RB Ben Malena
Last week in the 34-10 loss to LSU, A&M running backs received a grand total of six carries, with starter Ben Malena grabbing just three. Looking forward, the Aggie rush attack will be provide a crucial release valve for this high-octane offense, and Malena stepping up will be key.
WR Mike Evans
The Biletnikoff semifinalist has been deadly all season at wideout, and despite a poor performance against LSU, he should be looking for a revival against Mizzou at Memorial Stadium.
QB James Franklin
Despite suffering an injury midseason during a defining victory over Georgia, Franklin has returned looking to lead Missouri to its first SEC Title game since joining the league just last season. With the missing time, Franklin's numbers are under par, but his presence on the field has been noticeable and will be vital for the Tigers on Saturday.
RB Henry Josey
Josey's consistency this season has been highly underrated, as he has maintained a rushing attack for the Tigers throughout. Against an A&M defense that struggled mightily containing the run, Josey is set to be a factor in the outcome of this matchup.
WR Dorial Green-Beckham
After snaring the No. 1 recruit ranking just two offseasons ago, Green-Beckham has been a matchup horror for defensive backs around the conference. Against A&M, the situation will be no different, as cornerbacks De'Vante Harris and Deshazor Everett will be forced into a tough task guarding the top-tier receiver.
During Texas A&M's weekly Tuesday press conference at the Bright Complex, head coach Kevin Sumlin discussed the attitude surrounding both his team and the program as a whole, noting the LSU loss is not the end of the world.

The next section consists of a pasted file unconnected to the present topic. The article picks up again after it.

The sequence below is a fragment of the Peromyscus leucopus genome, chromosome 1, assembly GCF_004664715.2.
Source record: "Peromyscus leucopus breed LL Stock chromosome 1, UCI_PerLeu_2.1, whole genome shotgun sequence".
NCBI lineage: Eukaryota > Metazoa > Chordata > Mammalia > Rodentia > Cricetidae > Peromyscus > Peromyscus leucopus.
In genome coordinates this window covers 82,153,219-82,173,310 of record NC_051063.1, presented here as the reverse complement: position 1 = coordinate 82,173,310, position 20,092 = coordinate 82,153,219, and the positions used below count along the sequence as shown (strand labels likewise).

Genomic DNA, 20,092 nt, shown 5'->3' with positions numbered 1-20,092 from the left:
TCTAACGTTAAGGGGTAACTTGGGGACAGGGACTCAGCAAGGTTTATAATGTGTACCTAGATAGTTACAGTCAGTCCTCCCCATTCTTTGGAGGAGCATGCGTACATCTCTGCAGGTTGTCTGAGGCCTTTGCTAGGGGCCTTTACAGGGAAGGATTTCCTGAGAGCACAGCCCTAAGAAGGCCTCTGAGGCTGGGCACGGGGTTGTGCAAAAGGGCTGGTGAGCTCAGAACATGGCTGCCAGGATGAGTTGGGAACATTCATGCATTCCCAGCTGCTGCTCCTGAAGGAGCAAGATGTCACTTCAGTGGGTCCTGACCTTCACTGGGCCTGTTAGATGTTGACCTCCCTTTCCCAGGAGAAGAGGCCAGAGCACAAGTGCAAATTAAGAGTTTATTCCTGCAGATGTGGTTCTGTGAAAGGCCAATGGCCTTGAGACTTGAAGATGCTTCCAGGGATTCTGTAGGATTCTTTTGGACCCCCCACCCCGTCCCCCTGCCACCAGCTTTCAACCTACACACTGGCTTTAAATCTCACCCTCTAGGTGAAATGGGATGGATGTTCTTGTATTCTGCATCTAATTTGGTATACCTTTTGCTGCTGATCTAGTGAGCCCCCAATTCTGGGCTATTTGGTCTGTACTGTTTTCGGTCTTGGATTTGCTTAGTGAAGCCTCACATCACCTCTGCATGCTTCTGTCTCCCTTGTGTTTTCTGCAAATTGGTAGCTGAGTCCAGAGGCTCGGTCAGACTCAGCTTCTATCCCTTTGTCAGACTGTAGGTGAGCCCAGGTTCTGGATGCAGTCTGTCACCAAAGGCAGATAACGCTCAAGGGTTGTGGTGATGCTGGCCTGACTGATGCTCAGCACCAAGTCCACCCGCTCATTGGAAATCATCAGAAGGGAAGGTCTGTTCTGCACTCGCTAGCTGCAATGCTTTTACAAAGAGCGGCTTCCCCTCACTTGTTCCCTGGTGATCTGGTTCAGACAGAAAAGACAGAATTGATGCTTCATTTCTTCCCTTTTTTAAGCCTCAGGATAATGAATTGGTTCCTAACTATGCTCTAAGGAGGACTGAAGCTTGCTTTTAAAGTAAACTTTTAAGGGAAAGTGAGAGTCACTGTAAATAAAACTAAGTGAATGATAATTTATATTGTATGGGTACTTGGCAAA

“I think they're just ready to play," Sumlin said. "I don't think anybody's mad or anything. I drive through here at a gas station and it's like the sky is falling around here. We lost to LSU on the road as an underdog, the first time we've lost by double digits. We're playing a real season with real opponents and real games. Are we where we want to be right now? No. But that doesn't mean the sky is falling. We're going into another game as an underdog and the difference is people expect us to win. That's a completely different attitude than when I first got here.”
Meanwhile, defensive coordinator Mark Snyder broke down Missouri quarterback James Franklin's advantage, saying his experience under center was a deadly edge on the field.
“[Franklin] is a very experienced player, that's what he brings to the table," Snyder said. "Very patient in the pocket, does a really good job of running their offense. When you watch the film on him, he's a very poised kid. Very poised and does a really good job of running that offense.”
Texas A&M 52 Missouri 45
This game holds major implications for both Missouri and Texas A&M, but since joining the SEC, the Aggies haven't lost twice in a row and have been a force on the road. Last week's 24-point loss to LSU in Death Valley was a wake-up call for this program, and Saturday in Missouri will have a ripple effect down the stretch of the next few years.